A Case For Better Action Movies: ATOMIC BLONDE (2017)


There's definitely legitimate reason to stay worried about the craft of action filmmaking, as there are still plenty of people in the film industry with a little too much undeserved authority on how to shoot fights and stunts while telling a cohesive story. Graciously, Atomic Blonde suffers from none of this as with the uptick and proliferation in the last several years of stunt professionals setting precedence behind the camera - specifically the likes of current Deadpool 2 helmer David Leitch in his solo directing debut after partnering with fellow 87Eleven Action chief, Chad Stahelski, for 2014 hit film, John Wick.

Transitioned from Antony Johnston's "The Coldest City" with a level of pulsating energy running high on neon contours and your new favorite 80's soundtrack, actress Charlize Theron's performance as British intel agent Lorraine Broughton works from top to bottom next to her fellow cast as the film takes off in post-events where she is interrogated by superiors from MI6 and the CIA. We witness her journey in Berlin's last tumultuous days before the wall comes down as she sets out to retrive a microfilm that lists every active agent in the Soviet Union. Aided by her contact, Percival (James McAvoy), sexy French Agent and love interest LaSalle (Sofia Boutella), and a Spyglass (Eddie Marsan) a Stasi defector looking for a way out for his family, all sorts of sordid secrecy and duplicity run rampant and are revealed accordingly as she treads through bullets, bloody knuckles and a rising body count to uncover the truths that await on the other side.

Straight and to the point here: We get a lot from Theron's Broughton on screen: She's tough and has been around the block a time or several to know how to take care of herself. More importantly, next to her resilience and tenacity is the fact that she's not just a one-note badass in this movie. She bares her own vulnerability at times in very low key moments, generating empathy and compassion for her character as the film moves forward. As exemplified continually in her work, Theron is a consumate actress, and save for the expertise and needs met by the team along with stunt double Monique Ganderton, shows nothing short of commitment next to the five years she reportedly put in developing this adaptation.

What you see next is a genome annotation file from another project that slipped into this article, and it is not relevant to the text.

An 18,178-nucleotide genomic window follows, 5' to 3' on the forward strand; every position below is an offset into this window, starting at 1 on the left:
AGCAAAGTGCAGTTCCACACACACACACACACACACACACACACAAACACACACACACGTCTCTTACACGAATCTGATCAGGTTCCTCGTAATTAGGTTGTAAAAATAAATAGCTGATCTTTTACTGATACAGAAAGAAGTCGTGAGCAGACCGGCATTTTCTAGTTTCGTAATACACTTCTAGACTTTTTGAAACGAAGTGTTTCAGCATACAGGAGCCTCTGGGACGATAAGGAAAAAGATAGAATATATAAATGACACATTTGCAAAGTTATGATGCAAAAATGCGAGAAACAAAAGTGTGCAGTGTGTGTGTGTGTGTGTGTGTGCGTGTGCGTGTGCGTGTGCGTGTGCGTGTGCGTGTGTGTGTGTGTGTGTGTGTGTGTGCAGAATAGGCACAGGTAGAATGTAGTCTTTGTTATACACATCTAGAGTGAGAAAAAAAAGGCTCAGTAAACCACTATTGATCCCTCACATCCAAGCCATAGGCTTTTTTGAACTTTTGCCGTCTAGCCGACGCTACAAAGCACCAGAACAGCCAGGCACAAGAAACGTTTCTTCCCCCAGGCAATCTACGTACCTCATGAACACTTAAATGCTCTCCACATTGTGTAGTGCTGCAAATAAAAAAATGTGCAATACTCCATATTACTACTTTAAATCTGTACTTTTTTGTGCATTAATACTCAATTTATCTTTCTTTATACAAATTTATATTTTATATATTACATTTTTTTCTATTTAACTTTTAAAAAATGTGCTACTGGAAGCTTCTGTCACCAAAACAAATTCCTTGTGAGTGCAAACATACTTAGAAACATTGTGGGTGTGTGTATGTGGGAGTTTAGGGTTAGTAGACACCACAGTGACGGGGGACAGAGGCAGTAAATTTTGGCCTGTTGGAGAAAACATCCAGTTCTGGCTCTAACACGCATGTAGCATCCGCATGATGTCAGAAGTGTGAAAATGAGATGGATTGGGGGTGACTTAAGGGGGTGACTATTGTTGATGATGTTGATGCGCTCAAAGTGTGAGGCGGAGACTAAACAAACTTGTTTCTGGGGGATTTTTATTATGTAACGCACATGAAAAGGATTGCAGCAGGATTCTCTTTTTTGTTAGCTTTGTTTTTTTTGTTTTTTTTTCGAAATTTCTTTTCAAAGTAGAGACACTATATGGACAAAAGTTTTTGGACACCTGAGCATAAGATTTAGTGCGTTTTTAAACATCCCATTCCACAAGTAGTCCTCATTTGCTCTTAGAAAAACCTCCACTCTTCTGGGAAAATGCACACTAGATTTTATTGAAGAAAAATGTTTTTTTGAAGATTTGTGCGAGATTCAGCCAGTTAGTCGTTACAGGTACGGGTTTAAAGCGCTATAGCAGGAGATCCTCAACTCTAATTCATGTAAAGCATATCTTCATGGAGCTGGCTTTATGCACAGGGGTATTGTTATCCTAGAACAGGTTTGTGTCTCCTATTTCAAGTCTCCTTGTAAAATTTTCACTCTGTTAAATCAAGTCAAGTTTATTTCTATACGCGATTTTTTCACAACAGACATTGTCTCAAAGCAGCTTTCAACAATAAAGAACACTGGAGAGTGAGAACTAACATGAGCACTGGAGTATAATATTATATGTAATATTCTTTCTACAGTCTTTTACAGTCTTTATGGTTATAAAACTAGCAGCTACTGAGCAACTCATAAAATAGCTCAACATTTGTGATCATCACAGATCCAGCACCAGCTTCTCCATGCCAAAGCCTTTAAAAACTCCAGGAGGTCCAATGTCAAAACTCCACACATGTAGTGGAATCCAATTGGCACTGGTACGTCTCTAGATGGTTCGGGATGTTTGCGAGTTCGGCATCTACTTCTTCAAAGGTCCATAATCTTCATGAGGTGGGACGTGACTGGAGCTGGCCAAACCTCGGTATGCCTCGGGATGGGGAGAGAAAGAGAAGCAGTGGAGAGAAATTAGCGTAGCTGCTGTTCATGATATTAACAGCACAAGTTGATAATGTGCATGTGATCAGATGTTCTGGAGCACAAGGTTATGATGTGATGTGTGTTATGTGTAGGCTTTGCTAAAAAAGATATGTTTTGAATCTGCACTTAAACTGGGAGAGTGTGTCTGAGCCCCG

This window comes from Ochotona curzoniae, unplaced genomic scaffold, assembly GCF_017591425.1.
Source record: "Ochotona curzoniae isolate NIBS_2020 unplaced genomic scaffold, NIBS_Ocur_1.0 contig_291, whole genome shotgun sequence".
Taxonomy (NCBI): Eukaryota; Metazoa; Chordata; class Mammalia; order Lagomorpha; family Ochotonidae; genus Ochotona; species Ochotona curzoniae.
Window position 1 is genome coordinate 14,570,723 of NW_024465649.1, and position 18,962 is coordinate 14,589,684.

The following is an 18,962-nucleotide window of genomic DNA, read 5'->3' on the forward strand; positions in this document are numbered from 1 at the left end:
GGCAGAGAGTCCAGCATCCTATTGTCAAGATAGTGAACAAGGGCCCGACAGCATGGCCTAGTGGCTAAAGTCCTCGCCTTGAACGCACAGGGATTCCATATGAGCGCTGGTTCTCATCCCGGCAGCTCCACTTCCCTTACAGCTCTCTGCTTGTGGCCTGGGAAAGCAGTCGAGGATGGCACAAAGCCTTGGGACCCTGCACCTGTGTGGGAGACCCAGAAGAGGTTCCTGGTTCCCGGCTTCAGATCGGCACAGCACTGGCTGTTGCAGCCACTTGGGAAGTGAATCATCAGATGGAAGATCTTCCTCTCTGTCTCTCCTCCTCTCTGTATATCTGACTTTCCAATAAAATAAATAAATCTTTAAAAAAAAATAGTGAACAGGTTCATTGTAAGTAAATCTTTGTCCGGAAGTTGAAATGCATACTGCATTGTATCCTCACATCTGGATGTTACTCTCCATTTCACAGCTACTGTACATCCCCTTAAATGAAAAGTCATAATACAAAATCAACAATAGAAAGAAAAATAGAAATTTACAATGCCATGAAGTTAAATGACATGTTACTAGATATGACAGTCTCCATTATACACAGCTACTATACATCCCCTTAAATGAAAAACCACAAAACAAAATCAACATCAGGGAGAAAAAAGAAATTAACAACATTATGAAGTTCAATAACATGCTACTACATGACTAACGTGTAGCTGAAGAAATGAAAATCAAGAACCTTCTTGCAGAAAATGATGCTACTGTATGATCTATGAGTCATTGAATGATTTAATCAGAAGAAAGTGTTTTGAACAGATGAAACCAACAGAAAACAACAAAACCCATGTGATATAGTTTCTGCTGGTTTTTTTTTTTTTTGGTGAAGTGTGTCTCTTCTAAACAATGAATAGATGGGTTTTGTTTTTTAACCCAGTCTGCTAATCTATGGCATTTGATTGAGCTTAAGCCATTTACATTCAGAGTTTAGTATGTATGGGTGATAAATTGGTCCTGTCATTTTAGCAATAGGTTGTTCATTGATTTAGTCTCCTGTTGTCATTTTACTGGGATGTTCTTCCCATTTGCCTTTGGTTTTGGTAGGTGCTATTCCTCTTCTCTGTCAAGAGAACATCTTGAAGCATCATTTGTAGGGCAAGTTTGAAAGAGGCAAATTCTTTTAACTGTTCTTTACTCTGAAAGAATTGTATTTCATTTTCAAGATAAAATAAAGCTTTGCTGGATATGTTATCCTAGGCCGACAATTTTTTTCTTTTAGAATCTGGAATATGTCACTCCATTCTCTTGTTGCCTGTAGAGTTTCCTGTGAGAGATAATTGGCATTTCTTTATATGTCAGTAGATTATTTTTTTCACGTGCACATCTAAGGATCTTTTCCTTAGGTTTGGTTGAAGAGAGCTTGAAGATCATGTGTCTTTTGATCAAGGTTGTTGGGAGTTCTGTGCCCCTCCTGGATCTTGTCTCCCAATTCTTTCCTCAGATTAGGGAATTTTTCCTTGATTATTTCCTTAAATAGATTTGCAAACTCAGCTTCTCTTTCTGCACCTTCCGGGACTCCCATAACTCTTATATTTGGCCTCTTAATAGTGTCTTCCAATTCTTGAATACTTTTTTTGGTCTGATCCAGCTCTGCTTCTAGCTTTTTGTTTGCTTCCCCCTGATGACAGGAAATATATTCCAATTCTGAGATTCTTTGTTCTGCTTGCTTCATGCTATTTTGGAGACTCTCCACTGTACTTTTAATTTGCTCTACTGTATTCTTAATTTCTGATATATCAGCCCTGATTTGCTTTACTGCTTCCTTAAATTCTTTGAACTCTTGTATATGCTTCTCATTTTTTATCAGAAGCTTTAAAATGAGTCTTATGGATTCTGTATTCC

The action is brutal, deadly and impressively lensed as action fans would hope. Lending greatly to the continuity are the visible bumps, cuts and bruises that come with Broughton's occupation. You're almost left wondering if the trivia around those lesions are comprised of cosmetics or, at least in part, make up a percentage of what Theron puts herself through in some of the action along with her own training.

I could nitpick about what few flaws or critiques there are in this movie, but I won't. Good action cinema is where you find it and criticizing Atomic Blonde in anyway shape or form beyond this juncture would be a futile effort as much as it deems a standing example of how to make action movies. Most of today's filmmakers would be so lucky to learn from films like this, and to pass on that knowledge to the next generation... Either that or step aside and let today's crop of creatives take the mantle. They deserve it. Charlize knows it. Ryan knows it. Keanu knows it. And God willing, so do you.

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